One way of increasing the speed associated with searching nonvolatile memory data records is to have the search performed in RAM. Access times to data records saved in RAM are orders of magnitude faster than the access times to retrieve the equivalent data record from nonvolatile memory. The difference in access times is attributable to the file system. RAM does not require data records be formatted and accessed under the file system. In order to perform the search in RAM instead of nonvolatile memory all of the nonvolatile memory data records can be transferred to RAM. Then when a search is required, all of the data records are available in RAM. This implementation has the disadvantage of using a large amount of RAM merely to redundantly store data records available in nonvolatile memory. The increased cost and the physical size of additional RAM make this solution less than ideal for implementation in a portable electronic device such as a wireless phone.
One alternative implementation that improves search times of data records stored in nonvolatile memory but does not entail saving the entire nonvolatile memory contents in RAM is illustrated in FIG. 2A. In FIG. 2A RAM is not used to hold the data records saved in nonvolatile memory. Instead, RAM hash bins 220 are defined in RAM. Each of the original nonvolatile (NV) records 210 is input to a hash function. A pointer to the input NV record 210 is stored in the RAM hash bin 220 corresponding to the output hash number. The hash function does not need to provide a 1:1 mapping of NV record 210 to RAM hash bin 220. However, the choice of a hash function trades off the number of RAM hash bins 220 against access speed. The more unique the hash function mapping the larger the required space for the RAM hash bin 220. The advantage in unique hash function mapping is the reduced number of accesses to nonvolatile memory when searching the NV records 210 for a match.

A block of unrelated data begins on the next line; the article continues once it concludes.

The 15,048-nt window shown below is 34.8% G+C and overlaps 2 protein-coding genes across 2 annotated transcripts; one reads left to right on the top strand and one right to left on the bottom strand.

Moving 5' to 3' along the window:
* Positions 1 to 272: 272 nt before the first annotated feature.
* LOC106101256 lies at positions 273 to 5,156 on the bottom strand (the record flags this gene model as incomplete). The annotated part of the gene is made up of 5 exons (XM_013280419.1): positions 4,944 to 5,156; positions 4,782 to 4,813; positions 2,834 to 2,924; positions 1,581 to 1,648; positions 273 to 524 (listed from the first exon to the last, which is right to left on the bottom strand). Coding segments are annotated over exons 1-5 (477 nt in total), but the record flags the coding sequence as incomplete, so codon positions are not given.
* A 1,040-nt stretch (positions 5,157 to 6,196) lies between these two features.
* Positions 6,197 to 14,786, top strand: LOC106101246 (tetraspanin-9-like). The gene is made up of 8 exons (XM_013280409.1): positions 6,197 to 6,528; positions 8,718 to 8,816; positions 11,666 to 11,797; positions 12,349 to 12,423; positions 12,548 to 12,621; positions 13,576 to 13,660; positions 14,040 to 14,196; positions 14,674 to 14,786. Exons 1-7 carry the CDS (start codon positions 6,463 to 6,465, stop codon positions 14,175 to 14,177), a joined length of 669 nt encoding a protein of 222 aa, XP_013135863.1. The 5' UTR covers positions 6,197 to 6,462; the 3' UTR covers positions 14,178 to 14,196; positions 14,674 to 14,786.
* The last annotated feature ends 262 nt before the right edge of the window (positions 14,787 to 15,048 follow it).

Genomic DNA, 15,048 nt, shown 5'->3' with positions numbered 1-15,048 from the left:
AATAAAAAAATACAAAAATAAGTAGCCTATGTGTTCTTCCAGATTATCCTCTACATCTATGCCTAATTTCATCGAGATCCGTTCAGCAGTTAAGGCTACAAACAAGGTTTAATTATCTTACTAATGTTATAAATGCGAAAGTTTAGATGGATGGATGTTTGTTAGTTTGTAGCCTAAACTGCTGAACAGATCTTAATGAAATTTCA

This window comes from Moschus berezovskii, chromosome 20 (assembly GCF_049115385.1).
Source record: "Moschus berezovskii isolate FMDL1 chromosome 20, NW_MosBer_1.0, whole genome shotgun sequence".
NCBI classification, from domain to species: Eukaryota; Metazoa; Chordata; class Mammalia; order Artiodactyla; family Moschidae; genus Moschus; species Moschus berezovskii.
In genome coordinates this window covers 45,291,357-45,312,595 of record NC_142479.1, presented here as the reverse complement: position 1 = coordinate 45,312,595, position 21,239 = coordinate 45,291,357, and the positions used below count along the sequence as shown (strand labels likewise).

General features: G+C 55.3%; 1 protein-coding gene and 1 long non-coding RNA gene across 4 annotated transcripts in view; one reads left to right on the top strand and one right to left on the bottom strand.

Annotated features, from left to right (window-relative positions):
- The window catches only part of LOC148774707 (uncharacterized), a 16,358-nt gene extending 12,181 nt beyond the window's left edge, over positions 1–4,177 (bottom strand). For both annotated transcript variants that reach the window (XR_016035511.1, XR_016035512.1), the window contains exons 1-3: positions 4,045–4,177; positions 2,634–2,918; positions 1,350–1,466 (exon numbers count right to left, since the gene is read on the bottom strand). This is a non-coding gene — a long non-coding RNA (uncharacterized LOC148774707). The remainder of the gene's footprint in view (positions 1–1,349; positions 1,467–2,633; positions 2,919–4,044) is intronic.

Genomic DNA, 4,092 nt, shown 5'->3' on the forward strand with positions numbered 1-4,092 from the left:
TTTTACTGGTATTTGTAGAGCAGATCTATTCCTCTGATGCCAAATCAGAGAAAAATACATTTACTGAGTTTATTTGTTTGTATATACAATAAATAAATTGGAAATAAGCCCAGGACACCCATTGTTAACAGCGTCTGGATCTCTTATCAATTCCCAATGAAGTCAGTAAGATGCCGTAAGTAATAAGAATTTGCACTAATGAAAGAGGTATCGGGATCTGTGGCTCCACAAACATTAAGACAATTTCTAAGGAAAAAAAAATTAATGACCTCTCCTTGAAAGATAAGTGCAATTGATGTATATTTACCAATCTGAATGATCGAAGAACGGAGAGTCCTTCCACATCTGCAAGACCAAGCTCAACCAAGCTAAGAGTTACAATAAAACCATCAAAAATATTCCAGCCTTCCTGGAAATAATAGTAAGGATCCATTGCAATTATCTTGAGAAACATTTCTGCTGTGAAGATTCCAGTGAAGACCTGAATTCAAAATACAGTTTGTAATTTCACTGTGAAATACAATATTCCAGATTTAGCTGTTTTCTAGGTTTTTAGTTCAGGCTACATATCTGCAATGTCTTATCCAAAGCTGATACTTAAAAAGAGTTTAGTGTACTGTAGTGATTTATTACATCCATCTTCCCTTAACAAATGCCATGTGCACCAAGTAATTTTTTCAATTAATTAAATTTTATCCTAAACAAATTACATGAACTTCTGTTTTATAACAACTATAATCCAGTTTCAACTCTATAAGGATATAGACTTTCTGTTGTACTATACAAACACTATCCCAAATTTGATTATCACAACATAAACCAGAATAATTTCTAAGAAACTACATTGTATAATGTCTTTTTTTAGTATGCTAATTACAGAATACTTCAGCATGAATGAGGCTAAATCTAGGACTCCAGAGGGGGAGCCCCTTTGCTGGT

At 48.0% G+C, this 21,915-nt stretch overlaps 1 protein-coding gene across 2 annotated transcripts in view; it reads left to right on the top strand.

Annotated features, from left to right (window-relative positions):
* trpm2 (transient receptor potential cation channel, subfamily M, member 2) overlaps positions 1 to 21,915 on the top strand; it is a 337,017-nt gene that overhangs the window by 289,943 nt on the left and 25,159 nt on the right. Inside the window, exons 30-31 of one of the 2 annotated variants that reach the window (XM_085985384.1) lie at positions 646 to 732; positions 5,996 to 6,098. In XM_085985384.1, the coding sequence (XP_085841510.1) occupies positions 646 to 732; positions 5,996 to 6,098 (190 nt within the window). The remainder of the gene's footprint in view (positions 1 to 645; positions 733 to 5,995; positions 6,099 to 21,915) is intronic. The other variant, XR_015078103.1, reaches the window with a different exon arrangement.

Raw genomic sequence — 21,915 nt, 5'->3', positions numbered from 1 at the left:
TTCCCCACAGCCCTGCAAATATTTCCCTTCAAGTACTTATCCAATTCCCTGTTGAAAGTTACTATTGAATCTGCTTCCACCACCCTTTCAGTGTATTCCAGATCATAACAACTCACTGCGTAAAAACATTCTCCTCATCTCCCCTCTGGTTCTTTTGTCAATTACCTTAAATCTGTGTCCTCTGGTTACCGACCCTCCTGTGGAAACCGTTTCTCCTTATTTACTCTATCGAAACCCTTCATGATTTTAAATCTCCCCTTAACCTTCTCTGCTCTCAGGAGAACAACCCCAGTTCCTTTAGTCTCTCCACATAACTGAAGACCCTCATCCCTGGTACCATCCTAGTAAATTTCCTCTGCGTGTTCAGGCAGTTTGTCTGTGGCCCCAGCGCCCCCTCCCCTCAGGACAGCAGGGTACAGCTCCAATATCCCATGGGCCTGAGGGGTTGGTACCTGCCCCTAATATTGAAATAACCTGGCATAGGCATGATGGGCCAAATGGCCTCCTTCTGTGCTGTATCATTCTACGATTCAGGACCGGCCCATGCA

The implementation shown in FIG. 2A performs as follows. Upon initialization of the electronic device each of the NV records 210 is input to a hash function. Initialization could be defined as any event for an electronic device. Initialization in a wireless phone is defined as power up. An example of a hash function is shown below.
In the equation xi represent the ith byte in the particular NV data record input to the hash function. The yi represent the output of the hash function after processing i bytes in the particular NV data record. The number N represents the number of bytes comprising each NV data record entry. Each NV data record is thirty-two bytes long in the example described above. For the data record length described in the above example N=32. The calculation is performed using integer math for an actual implementation. It can be seen that the mapping from input to output is not 1:1 when integer math is used.
The hash function output falls within a defined RAM hash bin 220. A pointer 222 to the NV record that was used as the input to the hash function is saved in the RAM hash bin 220. The pointer uses less memory space to store than does the data record. Typically, four bytes are allocated to the pointer. For a nonvolatile data record having 512 entries 2K of memory is required to house all of the pointers. This provides a possible conservation of RAM memory space.
Each hash bin must have the ability to save more than one pointer 222. This is necessary since the hash function does not provide a 1:1 mapping of input to output. The lack of a 1:1 mapping in the hash function creates problems with RAM memory allocation. A large number of hash bins need to be defined in order to ensure that each hash bin will likely have only one pointer. If a fewer number of hash bins are defined there is likelihood that each hash bin will need to store a number of pointers.